The Falcons Ran the Packers All the Way Off the Table
The Falcons just as surely re-established themselves as Super Bowl favorites.
Oh, they brought that fire, alright. Photo by Jason Getz—USA TODAY Sports
Aaron Rodgers' now-iconic, offhand "I feel like we could run the table" quote from Week 11 carried his Green Bay Packers to eight straight regular- and post-season wins. He even performed a few miracles along the way.
But even as the football world was anointing Rodgers as this season's Chosen One, Matt Ryan and the Falcons were proving they were the real team of destiny. Their four-quarter dominance of the Packers ended a 44-21 final score, and a second-ever Super Bowl berth for the Falcons franchise.
The Packers' first-half implosion felt even more surprising than the Packers' first-half dominance against the Dallas Cowboys—but maybe it shouldn't been. For all the (rightful) buzz about Rodgers' stretch run, Ryan statistically outproduced him over the same stretch. The Packers needed one of the greatest throws Rodgers (or anyone else) has ever made to close out a best-case-scenario performance against the Cowboys, which should have been a sign that fulfilling the "run the table" prophecy wasn't going to be automatic.
Ryan had a monster day—with the benefit of a healthier, better-receiving corps and a run game that kept the Packers' defense off-balance. He completed 27 of 38 passes for 392 yards, four touchdowns and no interceptions; the Falcons scored five times before the Packers scored once.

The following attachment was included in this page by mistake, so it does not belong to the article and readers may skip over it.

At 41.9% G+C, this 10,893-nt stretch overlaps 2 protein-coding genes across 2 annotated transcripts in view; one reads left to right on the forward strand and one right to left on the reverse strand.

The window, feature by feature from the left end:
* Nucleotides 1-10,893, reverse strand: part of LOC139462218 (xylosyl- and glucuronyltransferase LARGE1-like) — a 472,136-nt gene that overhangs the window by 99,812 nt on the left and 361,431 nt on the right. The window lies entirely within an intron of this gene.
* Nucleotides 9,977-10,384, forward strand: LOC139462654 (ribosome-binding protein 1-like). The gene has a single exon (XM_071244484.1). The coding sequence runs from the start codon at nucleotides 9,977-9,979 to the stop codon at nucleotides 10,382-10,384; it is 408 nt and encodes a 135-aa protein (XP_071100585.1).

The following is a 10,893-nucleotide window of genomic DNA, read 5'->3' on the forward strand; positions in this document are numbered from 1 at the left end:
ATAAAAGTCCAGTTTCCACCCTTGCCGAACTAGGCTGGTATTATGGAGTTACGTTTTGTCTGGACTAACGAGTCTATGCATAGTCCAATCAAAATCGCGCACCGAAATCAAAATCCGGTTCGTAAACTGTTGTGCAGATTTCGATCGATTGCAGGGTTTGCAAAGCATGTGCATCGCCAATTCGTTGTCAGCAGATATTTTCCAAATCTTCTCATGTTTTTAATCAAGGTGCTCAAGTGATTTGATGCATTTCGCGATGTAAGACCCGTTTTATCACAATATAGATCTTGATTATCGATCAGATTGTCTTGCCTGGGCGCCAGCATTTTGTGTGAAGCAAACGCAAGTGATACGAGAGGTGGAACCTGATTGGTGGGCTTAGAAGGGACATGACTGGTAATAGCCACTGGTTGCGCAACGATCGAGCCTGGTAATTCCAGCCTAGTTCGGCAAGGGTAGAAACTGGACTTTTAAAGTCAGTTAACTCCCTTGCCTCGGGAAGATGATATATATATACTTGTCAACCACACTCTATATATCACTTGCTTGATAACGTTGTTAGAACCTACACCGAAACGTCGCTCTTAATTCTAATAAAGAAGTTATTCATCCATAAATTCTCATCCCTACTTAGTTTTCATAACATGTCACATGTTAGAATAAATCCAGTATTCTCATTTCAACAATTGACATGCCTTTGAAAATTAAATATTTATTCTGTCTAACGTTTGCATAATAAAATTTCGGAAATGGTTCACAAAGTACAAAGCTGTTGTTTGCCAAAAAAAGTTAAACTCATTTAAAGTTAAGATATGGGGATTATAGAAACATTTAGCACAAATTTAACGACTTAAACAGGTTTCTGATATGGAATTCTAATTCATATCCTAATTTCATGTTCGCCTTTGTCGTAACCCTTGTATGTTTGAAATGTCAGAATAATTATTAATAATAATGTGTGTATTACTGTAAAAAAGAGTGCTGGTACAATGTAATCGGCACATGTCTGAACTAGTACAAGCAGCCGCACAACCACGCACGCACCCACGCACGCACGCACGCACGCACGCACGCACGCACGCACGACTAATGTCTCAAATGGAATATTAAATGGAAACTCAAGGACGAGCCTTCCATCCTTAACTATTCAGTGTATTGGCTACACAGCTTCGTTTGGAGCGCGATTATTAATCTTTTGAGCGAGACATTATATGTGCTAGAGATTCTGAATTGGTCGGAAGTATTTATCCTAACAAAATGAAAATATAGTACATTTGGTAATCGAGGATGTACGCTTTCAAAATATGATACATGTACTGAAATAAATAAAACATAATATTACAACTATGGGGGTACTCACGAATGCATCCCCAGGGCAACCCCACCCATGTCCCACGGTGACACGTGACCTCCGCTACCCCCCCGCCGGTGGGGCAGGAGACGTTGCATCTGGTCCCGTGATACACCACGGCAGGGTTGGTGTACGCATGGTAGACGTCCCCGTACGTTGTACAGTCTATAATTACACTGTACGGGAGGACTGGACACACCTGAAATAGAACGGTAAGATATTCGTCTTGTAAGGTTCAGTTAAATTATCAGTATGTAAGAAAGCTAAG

Atlanta seemed to benefit from some of the minor miracles that helped Green Bay's run up until today, especially a second-quarter fumble by running back Aaron Ripowski that stopped a likely Packers touchdown drive and started a Falcons one:
A potential 10-7 scoreline swinging to 17-0 feels like an awfully big swing. But if Packers fans are looking for scapegoats, their ire shouldn't fall on Ripowski. The Packers couldn't run; Rodgers' 46 scrambling yards outstripped his tailbacks' collective production (39 yards on 12 carries). Rodgers threw the ball well, but his deep heaves didn't always miraculously find their way to his receivers:
Though the Packers' run ended when they plunged off the table, they did more than enough to save head coach Mike McCarthy's job—and in fact, re-established themselves as perennial NFC contenders.
But the Falcons just as surely re-established themselves as Super Bowl favorites.